Project date: 1999
This proposal concerns the development of a template of thematic relationships on which an agency, government, or any coalition of bodies, could position a set of projects covering a spectrum of concerns. The positioning would be done automatically using a list of project titles. The resulting map would indicate probable relationships between the projects that are worth bearing in mind in considering mutual impacts, synergies and counter-productive vulnerabilities. The template would be based on information already maintained on thousands of relationships between problems, or between strategies, by the Union of International Associations.
There is widespread acknowledgement of the challenges posed by coordination between projects:
- Between sectors
- Between departments of a single agency
- Between agencies
- Between countries
The challenges are especially great in articulating and maintaining programmes for developing countries or transitional economies.
There are very few tools available to assist policy-makers and project developers to acquire a sense of the context through which new initiatives can be positioned. In the development community there are many anecdotes concerning duplication and counter-productive relationships between projects.
Interrelating initiatives of the agencies of a government: Each government allocates ministerial mandates to cover a spectrum of issue areas. However, this is done quite differently by different governments. The spectrum of concerns of one government may be split into 15 ministries, whereas another may split it into 35 ministries. Each ministry then becomes responsible for a multitude of programs within its mandate. It faces considerable difficulty in managing their functional relationships, other than for administrative purposes. For the government of that country, the difficulty is magnified in ensuring coherence to the program initiatives of all the ministries together.
The proposal envisages that the ministry or government could supply a list of project titles (provided they are adequately keyworded) which would then be applied to the template in order to generate a map indicating probable functional relationships between the projects. These functional links would then suggest where communication links might, usefully be maintained between projects, or with respect to the relevant sectors.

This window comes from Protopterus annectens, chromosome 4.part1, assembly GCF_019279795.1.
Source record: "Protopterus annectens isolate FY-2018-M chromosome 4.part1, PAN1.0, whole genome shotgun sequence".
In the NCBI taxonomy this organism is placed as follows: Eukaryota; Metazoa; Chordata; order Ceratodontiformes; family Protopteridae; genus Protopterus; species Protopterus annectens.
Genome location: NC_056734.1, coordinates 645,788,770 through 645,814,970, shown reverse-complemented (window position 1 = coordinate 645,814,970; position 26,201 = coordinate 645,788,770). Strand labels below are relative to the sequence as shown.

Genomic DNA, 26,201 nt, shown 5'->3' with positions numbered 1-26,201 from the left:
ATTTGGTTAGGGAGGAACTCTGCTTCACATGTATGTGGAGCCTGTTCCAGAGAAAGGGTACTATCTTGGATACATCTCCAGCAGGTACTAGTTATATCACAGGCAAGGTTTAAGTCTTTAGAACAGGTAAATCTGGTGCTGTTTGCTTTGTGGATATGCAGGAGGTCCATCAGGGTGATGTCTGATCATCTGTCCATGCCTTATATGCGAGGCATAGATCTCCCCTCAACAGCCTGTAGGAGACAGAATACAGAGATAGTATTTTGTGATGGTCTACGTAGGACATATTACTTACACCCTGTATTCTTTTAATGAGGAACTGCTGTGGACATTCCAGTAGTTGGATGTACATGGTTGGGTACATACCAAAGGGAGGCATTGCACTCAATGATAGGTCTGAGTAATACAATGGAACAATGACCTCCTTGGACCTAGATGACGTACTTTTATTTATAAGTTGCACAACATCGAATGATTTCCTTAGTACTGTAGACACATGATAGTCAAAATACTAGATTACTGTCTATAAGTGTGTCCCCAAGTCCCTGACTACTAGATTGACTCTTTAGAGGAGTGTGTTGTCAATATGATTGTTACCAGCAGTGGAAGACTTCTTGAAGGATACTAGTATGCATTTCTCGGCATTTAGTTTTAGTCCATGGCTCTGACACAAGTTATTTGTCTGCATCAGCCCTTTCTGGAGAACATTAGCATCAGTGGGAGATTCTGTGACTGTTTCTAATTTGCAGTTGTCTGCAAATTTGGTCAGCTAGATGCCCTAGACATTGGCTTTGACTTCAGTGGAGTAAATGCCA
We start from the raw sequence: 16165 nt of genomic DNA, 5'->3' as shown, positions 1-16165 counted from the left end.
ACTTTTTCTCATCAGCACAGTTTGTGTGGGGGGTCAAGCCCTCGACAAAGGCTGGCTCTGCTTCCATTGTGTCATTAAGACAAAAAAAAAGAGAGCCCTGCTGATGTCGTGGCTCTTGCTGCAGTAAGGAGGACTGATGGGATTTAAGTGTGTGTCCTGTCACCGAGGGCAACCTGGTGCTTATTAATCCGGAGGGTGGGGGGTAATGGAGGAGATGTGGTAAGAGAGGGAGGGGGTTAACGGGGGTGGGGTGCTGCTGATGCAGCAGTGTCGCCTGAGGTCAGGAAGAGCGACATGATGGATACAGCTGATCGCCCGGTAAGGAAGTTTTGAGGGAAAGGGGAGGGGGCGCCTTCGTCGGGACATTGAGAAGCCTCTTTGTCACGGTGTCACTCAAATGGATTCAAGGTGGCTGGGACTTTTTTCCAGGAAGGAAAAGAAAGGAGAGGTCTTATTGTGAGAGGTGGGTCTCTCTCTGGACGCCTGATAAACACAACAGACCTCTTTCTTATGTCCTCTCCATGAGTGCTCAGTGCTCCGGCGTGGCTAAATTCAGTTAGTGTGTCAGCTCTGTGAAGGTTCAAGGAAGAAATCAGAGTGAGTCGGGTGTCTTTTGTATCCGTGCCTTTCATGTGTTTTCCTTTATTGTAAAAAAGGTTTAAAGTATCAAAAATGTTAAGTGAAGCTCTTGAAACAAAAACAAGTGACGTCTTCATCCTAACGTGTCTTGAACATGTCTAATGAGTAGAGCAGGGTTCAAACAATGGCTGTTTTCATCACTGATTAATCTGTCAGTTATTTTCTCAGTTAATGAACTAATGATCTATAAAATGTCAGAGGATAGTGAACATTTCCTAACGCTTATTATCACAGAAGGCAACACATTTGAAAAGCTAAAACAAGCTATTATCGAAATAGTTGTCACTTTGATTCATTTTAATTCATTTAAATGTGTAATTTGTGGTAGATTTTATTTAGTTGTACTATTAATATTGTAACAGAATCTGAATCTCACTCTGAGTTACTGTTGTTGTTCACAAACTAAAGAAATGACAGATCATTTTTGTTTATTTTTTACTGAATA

The procedure might also be adapted to compare the sets of ministerial concerns and mandates of one country with that of another.
Communicating the programmatic coherence of a development agency: As with the case of a ministry, a development agency (or a coalition of such agencies) faces a challenge in obtaining and communicating insights into the interrelationship between its many project initiatives.
As in the previous case, the proposal envisages that such an agency could supply a list of project titles to generate a map indicating probable functional relationships between projects and possibilities for communication links to coordinate these initiatives.
The work proposed relies heavily on what has already been achieved by the Union of International Associations in mapping thousands of ftinctional relationships between problems and between strategies.
This information is accessible over the web where some mapping experiments have already been activated for exploration by users.
The adaptation required involves the design and testing of computer routines to format and select relationships so that then can be used as the basis for the template described above. It is possible that this could be done so as to permit users to generate the maps for themselves via the web.
Clearly there is a need to experiment with appropriate formatting of lists of projects so that they can be "applied" to such a template.
Finally there is a need to explore ways of presenting the map, whether on a screen or in hardcopy format.
Consistent with the policies governing maintenance and development of the problems and strategies databases, it is not assumed that the result of generating a particular map would be completely satisfactory or free from error.
Rather the assumption is that the map would provide more insight than is otherwise available. Indeed where the relationships it highlighted were obviously inappropriate, this itself would be a basis for improving the databases so that on a second iteration the quality of the map would be improved.